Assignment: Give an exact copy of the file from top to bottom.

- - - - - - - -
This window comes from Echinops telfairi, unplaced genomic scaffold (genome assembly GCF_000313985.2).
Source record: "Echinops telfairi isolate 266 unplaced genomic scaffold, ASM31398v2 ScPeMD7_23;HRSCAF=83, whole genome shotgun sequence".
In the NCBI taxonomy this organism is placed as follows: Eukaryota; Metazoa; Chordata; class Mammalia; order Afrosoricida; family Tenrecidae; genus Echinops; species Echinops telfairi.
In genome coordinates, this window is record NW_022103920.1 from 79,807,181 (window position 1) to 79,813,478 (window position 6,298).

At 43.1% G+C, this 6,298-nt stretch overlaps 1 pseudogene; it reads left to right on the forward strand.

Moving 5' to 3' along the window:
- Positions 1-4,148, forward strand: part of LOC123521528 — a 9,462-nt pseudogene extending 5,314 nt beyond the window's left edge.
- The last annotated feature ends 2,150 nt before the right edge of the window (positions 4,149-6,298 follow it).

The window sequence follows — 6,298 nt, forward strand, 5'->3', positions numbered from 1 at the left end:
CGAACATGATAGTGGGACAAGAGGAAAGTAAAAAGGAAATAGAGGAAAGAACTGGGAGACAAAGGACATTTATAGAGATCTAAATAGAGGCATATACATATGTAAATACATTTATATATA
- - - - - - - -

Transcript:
This window comes from Echinops telfairi, unplaced genomic scaffold (genome assembly GCF_000313985.2).
Source record: "Echinops telfairi isolate 266 unplaced genomic scaffold, ASM31398v2 ScPeMD7_23;HRSCAF=83, whole genome shotgun sequence".
In the NCBI taxonomy this organism is placed as follows: Eukaryota; Metazoa; Chordata; class Mammalia; order Afrosoricida; family Tenrecidae; genus Echinops; species Echinops telfairi.
In genome coordinates, this window is record NW_022103920.1 from 79,807,181 (window position 1) to 79,813,478 (window position 6,298).

At 43.1% G+C, this 6,298-nt stretch overlaps 1 pseudogene; it reads left to right on the forward strand.

Moving 5' to 3' along the window:
- Positions 1-4,148, forward strand: part of LOC123521528 — a 9,462-nt pseudogene extending 5,314 nt beyond the window's left edge.
- The last annotated feature ends 2,150 nt before the right edge of the window (positions 4,149-6,298 follow it).

The window sequence follows — 6,298 nt, forward strand, 5'->3', positions numbered from 1 at the left end:
CGAACATGATAGTGGGACAAGAGGAAAGTAAAAAGGAAATAGAGGAAAGAACTGGGAGACAAAGGACATTTATAGAGATCTAAATAGAGGCATATACATATGTAAATACATTTATATATA